Investigators, family raise new questions in Dakota James case

Josiah Martin | Arts & Entertainment Editor


At a press conference in downtown Pittsburgh on Dec. 13, retired detective sergeant Kevin Gannon of the New York City Police Department claimed that he and several colleagues have found “significant physical and forensic evidence” that suggests Duquesne student Dakota James’ death was not an accident.

“We believe that Dakota’s death was a homicide, and he died by the actions of others,” said Gannon, whose team has been investigating James’ death as part of a documentary series produced by 44 Blue Productions. James’ death was ruled an accidental drowning by the Medical Examiner in 2017.

Cyril Wecht, chair of the Cyril H. Wecht Institute of Forensic Science and Law at Duquesne University, spoke about markings on James’ body visible in autopsy photos, one of which, as Gannon states, is “inconsistent with a normal drowning, or drowning death.”

“There is absolutely no mention at all of the external furrow markings, the areas of clear linear discoloration, or of the hemorrhage seen in the supraclavicular areas,” Wecht said, speaking of James’ official autopsy report, adding later, “the markings that I have viewed … do not fit in with post-mortem artifacts.”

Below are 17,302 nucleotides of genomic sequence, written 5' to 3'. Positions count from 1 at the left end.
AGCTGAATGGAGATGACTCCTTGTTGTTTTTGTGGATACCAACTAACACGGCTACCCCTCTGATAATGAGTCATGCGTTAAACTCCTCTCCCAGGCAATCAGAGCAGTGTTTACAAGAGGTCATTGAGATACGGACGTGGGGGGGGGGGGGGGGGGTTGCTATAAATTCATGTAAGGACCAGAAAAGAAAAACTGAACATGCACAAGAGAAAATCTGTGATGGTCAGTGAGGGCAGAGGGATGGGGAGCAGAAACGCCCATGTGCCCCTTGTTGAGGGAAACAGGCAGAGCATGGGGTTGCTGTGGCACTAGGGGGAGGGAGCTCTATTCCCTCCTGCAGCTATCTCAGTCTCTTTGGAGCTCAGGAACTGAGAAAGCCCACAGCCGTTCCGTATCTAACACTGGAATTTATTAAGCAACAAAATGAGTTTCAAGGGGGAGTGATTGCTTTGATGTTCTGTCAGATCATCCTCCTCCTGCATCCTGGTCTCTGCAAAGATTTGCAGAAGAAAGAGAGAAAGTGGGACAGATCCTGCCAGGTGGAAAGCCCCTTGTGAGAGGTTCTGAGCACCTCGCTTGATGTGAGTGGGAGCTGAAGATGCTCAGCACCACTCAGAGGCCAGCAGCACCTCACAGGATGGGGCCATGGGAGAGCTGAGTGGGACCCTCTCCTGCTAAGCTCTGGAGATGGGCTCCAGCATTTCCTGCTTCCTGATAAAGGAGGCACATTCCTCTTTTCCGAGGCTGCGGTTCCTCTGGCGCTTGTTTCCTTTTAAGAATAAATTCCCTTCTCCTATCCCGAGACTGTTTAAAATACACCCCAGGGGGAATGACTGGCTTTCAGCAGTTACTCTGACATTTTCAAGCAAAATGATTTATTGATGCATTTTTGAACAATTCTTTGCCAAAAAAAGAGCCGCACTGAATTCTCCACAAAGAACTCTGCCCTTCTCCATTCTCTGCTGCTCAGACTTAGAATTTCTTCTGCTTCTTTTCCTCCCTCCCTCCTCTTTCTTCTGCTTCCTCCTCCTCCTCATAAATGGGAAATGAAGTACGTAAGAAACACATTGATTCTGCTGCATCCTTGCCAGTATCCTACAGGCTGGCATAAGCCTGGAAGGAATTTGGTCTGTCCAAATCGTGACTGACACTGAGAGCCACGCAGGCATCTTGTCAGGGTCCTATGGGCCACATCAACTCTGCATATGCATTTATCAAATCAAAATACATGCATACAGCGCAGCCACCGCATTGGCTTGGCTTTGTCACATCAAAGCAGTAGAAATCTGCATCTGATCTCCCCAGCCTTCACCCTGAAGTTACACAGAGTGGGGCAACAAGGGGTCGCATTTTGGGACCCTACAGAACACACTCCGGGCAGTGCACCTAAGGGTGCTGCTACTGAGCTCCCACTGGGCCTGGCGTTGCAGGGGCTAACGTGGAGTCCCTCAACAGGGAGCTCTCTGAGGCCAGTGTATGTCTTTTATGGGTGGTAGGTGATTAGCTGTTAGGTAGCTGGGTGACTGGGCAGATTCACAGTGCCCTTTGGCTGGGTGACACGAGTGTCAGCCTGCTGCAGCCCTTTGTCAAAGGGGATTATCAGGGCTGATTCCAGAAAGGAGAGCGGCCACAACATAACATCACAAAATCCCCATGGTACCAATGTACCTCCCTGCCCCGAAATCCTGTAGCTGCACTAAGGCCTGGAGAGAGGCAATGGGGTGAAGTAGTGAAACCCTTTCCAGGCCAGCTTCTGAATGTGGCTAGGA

“Today we are here to say once again that our son Dakota did not get drunk, cross four lanes of a highway, a cement barrier, walk down approximately thirty steps to urinate, to then accidentally fall into the river. There has never been proof that he ever went on that bridge,” said Dakota James’ mother, Pam James, to the press.

Gannon remarked that in a meeting between himself, Pam James and Allegheny County District Attorney Stephen Zappala, James asked Zappala his opinion of the investigation as handled by Gannon and his colleagues.

“At that point, [Zappala] said, ‘you have made some very good points that this case should be investigated as a homicide,’ Mr. Zappala then stated that he would speak personally with the medical examiner,” Gannon said.

Following several attempts to contact Zappala in the time following the meeting, Zappala emailed Pam James, stating that “he could not assist her at this time based on the Allegheny County Medical Examiner’s assessment,” according to Gannon.

Pam James closed the press conference by crediting Zappala for getting the autopsy photos to her, Wecht and Gannon.

The press conference was recorded by the crew of 44 Blue Productions, though the documentary series itself was only mentioned when brought up in a question by a reporter.